“As a sub, I have this need, this fetish, to hand over everything,” said R.J., who is gay and single, and estimated that he has spent more than $150,000 on dozens of cash masters since he started. “It’s this feeling of giving up complete control, of someone having ownership over you. I find that really arousing.”
The feeling is echoed by other financial submissives. “This idea of giving their money away, and not knowing what’s going to happen — it’s the ultimate surrender of power, and it’s very liberating for them,” said Dr. Hammack, the psychology professor.
Dr. Hammack said that financial domination can help people struggling with control issues. “I believe that findom can actually be a really healthy way to manifest the part of human nature that is about power asymmetry and hierarchy,” he said. “It becomes a context for healthy growth and development.”
Financial domination is helping Charlie, 29, a sales manager in Ohio, identify as a transgender woman, even as she presents as a man in her “vanilla” life, she said. King Kourt, her findomme, has full access to one of her bank accounts, she said, and as part of a “consensual blackmail” arrangement, King Kourt threatens to expose Charlie as a woman in exchange for money.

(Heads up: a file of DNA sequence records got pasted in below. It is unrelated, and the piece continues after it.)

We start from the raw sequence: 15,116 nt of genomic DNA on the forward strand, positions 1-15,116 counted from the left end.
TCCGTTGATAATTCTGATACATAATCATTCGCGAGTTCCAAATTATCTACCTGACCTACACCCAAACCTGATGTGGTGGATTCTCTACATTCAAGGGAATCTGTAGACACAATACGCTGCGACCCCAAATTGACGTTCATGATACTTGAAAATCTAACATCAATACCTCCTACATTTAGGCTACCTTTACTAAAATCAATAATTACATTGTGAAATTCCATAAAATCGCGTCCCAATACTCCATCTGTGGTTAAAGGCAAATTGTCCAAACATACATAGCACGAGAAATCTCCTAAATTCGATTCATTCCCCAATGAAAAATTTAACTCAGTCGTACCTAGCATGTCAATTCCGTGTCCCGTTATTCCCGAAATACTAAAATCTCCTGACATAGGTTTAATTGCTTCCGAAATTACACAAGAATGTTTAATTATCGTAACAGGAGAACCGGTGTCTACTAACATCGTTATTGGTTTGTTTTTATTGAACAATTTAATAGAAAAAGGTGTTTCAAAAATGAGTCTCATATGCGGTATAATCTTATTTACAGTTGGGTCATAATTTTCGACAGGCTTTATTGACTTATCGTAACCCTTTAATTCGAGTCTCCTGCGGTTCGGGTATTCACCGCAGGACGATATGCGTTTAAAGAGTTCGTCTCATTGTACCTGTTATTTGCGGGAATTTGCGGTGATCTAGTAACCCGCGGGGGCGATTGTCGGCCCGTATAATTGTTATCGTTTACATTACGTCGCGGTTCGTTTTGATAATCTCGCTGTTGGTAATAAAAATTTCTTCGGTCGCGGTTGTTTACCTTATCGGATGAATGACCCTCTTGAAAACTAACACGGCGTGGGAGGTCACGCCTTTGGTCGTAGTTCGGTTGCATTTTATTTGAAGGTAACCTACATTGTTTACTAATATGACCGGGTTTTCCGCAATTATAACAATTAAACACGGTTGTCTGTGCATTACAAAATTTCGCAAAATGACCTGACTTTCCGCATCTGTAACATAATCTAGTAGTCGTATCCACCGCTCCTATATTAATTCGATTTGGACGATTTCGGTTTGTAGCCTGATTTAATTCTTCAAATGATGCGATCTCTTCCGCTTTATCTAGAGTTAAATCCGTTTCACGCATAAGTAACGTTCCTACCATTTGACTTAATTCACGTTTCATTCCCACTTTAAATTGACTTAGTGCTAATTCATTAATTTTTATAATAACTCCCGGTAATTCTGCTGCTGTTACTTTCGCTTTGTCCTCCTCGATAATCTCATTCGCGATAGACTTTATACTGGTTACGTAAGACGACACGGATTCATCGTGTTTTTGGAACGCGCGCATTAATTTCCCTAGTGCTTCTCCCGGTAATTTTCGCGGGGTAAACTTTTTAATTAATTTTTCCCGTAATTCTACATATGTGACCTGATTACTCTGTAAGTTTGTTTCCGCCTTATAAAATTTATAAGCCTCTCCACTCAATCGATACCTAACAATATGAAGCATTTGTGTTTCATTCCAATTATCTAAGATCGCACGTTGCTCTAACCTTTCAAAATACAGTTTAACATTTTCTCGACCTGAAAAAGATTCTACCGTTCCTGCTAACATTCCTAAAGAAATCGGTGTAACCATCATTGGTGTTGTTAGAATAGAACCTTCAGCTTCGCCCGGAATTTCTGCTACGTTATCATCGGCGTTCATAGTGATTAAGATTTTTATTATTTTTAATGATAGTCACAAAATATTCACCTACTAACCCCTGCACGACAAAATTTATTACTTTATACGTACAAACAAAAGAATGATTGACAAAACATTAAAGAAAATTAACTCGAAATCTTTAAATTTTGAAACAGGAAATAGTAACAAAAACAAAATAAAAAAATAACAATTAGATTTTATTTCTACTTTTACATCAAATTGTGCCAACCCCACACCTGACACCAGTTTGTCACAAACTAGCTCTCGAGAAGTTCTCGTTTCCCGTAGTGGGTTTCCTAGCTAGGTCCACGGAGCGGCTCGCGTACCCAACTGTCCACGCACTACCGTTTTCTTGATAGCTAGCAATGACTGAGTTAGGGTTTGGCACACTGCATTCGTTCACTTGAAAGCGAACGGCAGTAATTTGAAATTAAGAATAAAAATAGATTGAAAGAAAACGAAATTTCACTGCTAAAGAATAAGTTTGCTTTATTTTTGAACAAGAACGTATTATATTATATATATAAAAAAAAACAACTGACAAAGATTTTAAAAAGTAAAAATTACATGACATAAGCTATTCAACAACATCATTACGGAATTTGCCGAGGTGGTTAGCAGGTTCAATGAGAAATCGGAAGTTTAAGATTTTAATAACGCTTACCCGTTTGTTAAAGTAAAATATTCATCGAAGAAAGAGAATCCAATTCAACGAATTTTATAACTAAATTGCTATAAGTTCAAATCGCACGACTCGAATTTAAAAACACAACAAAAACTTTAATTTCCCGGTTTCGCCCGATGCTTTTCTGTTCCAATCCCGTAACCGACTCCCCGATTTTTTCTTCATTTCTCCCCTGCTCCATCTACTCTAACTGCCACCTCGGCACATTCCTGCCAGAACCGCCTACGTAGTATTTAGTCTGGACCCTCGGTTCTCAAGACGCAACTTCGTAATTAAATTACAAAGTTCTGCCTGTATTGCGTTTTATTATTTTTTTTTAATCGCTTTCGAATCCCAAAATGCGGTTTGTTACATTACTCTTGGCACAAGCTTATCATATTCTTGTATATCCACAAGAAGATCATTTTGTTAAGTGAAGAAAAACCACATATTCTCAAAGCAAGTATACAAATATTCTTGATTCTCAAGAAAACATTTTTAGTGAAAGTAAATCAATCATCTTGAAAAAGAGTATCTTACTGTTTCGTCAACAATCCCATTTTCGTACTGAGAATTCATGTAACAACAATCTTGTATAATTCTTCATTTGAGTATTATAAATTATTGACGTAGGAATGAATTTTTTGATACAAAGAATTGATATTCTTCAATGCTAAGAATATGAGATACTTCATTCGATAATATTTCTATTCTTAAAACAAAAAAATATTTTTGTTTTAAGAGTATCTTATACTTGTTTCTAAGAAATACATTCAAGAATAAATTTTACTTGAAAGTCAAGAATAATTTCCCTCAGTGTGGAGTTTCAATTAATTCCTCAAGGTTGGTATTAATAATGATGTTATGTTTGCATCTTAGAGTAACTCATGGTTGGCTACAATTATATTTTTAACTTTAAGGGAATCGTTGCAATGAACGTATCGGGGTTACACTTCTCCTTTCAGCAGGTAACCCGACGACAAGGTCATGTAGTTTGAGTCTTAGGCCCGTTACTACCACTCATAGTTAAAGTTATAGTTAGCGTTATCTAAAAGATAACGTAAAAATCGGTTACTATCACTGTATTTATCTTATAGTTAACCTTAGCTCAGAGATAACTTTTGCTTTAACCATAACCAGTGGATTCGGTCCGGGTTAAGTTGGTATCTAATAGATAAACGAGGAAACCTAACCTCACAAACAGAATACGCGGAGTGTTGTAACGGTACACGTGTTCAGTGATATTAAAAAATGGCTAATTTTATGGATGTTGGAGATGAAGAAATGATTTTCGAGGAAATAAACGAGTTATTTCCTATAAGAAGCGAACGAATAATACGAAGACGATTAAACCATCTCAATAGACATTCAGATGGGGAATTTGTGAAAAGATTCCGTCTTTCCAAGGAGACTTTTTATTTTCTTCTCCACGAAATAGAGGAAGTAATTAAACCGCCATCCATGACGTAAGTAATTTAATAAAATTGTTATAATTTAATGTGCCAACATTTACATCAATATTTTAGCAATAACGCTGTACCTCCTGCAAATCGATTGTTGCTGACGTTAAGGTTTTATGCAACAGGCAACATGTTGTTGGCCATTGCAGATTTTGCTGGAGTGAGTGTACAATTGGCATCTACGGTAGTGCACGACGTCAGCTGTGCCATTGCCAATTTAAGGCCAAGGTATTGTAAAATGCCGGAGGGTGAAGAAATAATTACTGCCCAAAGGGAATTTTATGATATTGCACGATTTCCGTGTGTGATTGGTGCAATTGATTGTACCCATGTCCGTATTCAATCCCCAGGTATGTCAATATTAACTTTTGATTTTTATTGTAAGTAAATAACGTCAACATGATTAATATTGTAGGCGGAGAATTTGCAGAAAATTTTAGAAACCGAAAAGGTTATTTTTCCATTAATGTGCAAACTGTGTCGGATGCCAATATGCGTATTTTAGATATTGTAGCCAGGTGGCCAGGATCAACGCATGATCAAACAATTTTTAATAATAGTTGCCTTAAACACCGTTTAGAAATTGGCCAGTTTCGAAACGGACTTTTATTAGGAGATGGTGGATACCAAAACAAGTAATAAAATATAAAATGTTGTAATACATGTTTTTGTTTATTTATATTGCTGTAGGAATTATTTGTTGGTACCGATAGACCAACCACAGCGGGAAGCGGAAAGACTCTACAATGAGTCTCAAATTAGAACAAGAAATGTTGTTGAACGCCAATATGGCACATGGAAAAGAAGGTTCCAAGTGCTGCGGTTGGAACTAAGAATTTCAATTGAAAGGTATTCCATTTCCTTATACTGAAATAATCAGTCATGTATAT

The idea, both said, is to encourage Charlie to live as she wants in public as well as private.
Giving up financial control may also help some finsubs become more empathetic. William M., 31, a technology manager for a school system, said that he spends $300 a month on Queen Astro, 31, a findomme from Los Angeles. Every time he sends money, she publicly belittles him on Twitter or degrades him on Skype.
“I used to be much more self-centered,” William said. “As I’ve explored this fetish, I’ve definitely become more aware of other people, their feelings and putting them before myself,” adding that he sacrifices personal comforts like new winter boots and an air-conditioner to keep his findomme satisfied. “My domme definitely comes first,” he said.
By Alexandra Weiss